Contested Powers

The Politics of Energy and Development in Latin America

Edited by John-Andrew McNeish, Axel Borchgrevink, and Owen Logan


A study of the relationship between energy production and political power.

In the global North the commoditization of creativity and knowledge under the banner of a creative economy is being posed as the post-industrial answer to dependency on labour and natural resources. Not only does it promise a more stable and sustainable future, but an economy focused on intellectual property is more environmentally friendly, so it is suggested.

Contested Powers argues that the fixes being offered by this model are bluffs; development as witnessed in Latin American energy politics and governance remains hindered by a global division of labour and nature that puts the capacity for technological advancement in private hands. The authors call for a multi-layered understanding of sovereignty, arguing that it holds the key to undermining rigid accounts of the relationship between carbon and democracy, energy and development, and energy and political expression. Furthermore, a critical focus on energy politics is crucial to wider debates on development and sustainability.

Contested Powers is essential reading for those wondering how energy resources are converted into political power and why we still value the energy we take from our surroundings more than the means of its extraction.

Author Bio

John-Andrew McNeish is associate professor at the Norwegian University of Life Sciences (NMBU) and senior researcher at Chr. Michelsen Institute (CMI). His research focuses on indigenous politics and participation in resource politics and governance. McNeish has authored and co-authored a number of publications, including Flammable Societies: Studies on the Socio-Economics of Oil and Gas (2012), Gender Justice and Legal Pluralities: Latin American and African Perspectives (2013), and Indigenous Peoples and Poverty: An International Perspective (Zed Books, 2005). He is currently carrying out research for the Norwegian Research Council-funded Extracting Justice project.

Axel Borchgrevink is associate professor at Oslo and Akershus University College (HIOA). He is an anthropologist who has considerable international consultancy experience and has worked on a range of development issues in Africa, Asia and Latin America. He is a former co-editor of the journal Forum for Development Studies, and his book Clean and Green: Knowledge and Morality in a Philippine Farming Community was published in 2014.

Owen Logan is a photographer and research fellow at the University of Aberdeen, where he worked closely with the ‘Lives in the Oil Industry’ oral history project. Between 2007 and 2014 he was a contributing editor to Variant magazine and is co-editor with John Andrew McNeish of Flammable Societies: Studies on the Socio-Economics of Oil and Gas (2012). His work as a photographer has been widely exhibited and his images are in several public collections, including the Scottish Parliament. In connection with the Contested Powers project he co-curated, with Kirsten Lloyd, the exhibition The King’s Peace: Realism and War at the Stills Gallery in Edinburgh in 2014.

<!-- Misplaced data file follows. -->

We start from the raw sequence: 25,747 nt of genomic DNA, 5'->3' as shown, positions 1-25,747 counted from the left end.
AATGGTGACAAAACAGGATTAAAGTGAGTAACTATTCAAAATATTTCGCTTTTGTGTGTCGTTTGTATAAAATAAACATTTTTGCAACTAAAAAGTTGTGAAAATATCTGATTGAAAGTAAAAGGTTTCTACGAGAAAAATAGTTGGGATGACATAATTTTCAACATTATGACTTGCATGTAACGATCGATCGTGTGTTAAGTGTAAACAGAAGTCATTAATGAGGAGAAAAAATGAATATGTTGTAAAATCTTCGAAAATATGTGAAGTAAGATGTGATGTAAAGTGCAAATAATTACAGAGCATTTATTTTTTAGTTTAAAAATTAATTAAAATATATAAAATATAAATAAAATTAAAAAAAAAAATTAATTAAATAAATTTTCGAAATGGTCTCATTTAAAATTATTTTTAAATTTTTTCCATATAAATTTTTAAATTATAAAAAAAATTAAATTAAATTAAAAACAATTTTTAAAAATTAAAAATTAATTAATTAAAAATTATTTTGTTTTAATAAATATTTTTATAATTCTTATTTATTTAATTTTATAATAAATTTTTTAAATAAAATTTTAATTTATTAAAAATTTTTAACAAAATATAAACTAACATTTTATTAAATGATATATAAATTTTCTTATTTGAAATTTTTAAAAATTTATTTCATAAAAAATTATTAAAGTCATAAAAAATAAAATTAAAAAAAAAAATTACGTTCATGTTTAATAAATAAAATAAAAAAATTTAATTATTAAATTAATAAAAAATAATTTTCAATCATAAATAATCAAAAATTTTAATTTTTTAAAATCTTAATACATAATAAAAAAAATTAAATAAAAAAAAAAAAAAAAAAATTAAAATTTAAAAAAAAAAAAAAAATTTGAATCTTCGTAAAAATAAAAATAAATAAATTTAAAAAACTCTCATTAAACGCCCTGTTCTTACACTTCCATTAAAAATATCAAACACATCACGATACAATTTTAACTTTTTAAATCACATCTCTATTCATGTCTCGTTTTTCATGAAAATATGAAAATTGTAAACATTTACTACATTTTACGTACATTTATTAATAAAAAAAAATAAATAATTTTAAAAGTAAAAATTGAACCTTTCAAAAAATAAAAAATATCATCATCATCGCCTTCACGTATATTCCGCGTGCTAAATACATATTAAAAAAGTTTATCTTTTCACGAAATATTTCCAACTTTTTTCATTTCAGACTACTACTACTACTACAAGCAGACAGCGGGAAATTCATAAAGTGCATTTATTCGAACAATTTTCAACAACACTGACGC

Table of Contents

  • 1. Introduction: recovering power from energy – reconsidering the linkages between energy and development - John-Andrew McNeish and Axel Borchgrevink
  • 2. Oil extraction and territorial disputes in the Maya Biosphere Reserve - Virgilio Reyes
  • 3. Gracias a díos y al gobierno: electric power struggles in Nicaraguan politics - Axel Borchgrevink
  • 4. Wind at the margins of the state: autonomy and renewable energy development in southern Mexico - Cymene Howe, Dominic Boyer and Edith Barrera
  • 5. Oil and environmental injustice in Venezuela: an ethnographic study of Punta Cardón - María Victoria Canino and Iselin Åsedotter Strønen
  • 6. 'Everything moves with fuel': energy politics and the smuggling of energy resources - Cecilie Vindal Ødegaard
  • 7. The continuous negotiation of the authority of oil- and gas-dependent states: the case of Bolivia - Fernanda Wanderley
  • 8. Passive revolution? Social and political struggles surrounding Brazil's new-found oil reservoirs - Einar Braathen
  • 9. Doing well in the eyes of capital: cultural transformation from Venezuela to Scotland - Owen Logan
  • 10. Latin America transformed? - John-Andrew McNeish
  • 11. From the King's Peace to transition society - Owen Logan and John-Andrew McNeish


'Combining penetrating case studies with a theoretically insightful broader analysis of the meanings, contradictions and global significance of recent development processes in Latin America, this landmark collection constructively critiques conventional wisdom while offering fresh ways of understanding the political complexity created by different kinds of claims to sovereignty.'
John Gledhill, University of Manchester, and author of The New War on the Poor

'This collection of case studies from Latin America challenges neoliberal ideology by demonstrating the pivotal role of energy in political struggles within and between nation-states in our unequal world.'
Alf Hornborg, Lund University

'With this irrefutable volume, McNeish, Borchgrevink and Logan have taken us a long way towards the elusive goal of a post-carbon age.'
Arturo Escobar, University of North Carolina at Chapel Hill

'An incisive and theoretically sophisticated set of studies into the highly contentious relationship between energy and development. This is a signal contribution to our understanding of the politics of energy in Latin America.'
Tom Perreault, Syracuse University


Publication Date: 11 June 2015
336 pages

Product ISBNs: Paperback: 9781783600922
Hardback: 9781783600939
eBook ePub: 9781783600953
eBook PDF: 9781783600946
eBook Kindle: 9781783600960

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